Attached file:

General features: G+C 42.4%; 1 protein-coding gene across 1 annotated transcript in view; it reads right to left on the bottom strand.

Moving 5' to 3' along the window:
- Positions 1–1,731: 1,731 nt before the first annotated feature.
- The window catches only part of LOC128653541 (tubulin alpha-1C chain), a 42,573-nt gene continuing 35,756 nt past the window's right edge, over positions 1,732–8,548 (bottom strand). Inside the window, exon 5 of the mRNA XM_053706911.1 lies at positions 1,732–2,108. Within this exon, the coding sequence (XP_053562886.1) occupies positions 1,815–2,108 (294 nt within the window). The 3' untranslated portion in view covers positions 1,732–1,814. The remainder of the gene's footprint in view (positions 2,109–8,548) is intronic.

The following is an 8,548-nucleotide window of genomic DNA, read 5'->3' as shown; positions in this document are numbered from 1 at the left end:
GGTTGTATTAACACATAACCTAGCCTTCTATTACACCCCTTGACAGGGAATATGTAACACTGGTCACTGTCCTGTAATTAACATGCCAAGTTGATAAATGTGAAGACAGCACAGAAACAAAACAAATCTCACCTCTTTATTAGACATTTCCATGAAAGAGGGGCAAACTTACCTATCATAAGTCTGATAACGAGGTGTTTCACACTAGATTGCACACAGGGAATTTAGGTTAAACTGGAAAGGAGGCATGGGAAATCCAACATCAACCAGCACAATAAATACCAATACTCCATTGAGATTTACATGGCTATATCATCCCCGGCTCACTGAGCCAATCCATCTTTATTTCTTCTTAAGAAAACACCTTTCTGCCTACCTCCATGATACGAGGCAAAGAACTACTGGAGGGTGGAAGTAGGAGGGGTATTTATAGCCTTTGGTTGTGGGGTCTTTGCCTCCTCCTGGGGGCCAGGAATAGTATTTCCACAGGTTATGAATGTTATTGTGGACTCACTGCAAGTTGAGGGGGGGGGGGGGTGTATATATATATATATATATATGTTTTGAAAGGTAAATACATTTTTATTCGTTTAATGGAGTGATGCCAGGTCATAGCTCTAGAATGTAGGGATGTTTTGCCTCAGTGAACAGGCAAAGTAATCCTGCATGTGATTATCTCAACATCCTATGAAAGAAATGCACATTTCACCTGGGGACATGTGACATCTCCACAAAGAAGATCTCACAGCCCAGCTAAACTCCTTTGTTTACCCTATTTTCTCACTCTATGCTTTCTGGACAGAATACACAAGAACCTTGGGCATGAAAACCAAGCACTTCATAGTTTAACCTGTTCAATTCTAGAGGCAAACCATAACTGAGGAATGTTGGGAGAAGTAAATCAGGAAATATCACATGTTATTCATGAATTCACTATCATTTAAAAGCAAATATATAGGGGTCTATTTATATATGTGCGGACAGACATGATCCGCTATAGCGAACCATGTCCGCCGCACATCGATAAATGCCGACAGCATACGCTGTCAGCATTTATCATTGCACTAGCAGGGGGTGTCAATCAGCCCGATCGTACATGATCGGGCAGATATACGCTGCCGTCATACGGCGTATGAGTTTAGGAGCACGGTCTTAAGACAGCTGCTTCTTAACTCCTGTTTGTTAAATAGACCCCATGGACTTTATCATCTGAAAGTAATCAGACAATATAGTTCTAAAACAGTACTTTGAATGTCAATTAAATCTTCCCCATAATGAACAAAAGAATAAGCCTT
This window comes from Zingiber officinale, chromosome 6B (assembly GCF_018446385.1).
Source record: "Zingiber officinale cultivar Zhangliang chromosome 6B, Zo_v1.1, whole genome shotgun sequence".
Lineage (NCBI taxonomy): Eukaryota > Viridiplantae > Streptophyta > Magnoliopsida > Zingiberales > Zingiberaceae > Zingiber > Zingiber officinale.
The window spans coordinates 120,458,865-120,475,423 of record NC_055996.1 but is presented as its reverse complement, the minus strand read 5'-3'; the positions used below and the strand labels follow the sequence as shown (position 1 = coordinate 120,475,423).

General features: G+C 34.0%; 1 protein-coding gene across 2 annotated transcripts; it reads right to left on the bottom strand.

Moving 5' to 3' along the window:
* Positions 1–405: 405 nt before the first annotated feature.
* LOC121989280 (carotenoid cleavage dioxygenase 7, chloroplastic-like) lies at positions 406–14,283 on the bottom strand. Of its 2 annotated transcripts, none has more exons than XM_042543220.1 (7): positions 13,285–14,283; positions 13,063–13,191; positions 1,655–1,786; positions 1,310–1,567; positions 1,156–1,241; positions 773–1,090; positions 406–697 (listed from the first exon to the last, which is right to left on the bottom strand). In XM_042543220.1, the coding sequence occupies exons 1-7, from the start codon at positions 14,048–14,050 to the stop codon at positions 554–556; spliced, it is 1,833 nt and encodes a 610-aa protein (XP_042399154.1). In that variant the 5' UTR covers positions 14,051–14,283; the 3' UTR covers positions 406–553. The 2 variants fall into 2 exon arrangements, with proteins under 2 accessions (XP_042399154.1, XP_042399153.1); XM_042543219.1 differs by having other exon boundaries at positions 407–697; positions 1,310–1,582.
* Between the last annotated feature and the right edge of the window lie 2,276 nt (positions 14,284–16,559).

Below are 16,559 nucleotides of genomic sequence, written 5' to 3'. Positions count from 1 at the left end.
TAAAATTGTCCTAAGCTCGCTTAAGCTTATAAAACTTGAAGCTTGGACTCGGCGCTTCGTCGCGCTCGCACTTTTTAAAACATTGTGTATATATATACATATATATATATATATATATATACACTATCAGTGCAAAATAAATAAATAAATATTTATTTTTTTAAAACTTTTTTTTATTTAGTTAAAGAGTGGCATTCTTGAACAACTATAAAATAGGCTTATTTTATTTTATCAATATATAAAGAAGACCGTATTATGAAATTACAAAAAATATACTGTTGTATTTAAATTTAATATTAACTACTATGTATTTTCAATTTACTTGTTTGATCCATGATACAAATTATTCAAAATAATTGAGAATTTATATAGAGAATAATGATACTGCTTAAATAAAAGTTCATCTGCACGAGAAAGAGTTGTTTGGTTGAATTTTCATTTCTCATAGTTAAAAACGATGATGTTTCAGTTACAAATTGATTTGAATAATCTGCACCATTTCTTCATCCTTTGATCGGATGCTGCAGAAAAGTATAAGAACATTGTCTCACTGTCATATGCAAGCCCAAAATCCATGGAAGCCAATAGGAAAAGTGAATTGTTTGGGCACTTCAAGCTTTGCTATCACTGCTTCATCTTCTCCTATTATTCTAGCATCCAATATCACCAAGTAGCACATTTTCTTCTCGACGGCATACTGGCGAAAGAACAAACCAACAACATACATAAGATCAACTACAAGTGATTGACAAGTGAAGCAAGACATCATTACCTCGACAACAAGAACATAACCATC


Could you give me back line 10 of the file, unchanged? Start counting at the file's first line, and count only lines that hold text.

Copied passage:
The window spans coordinates 120,458,865-120,475,423 of record NC_055996.1 but is presented as its reverse complement, the minus strand read 5'-3'; the positions used below and the strand labels follow the sequence as shown (position 1 = coordinate 120,475,423).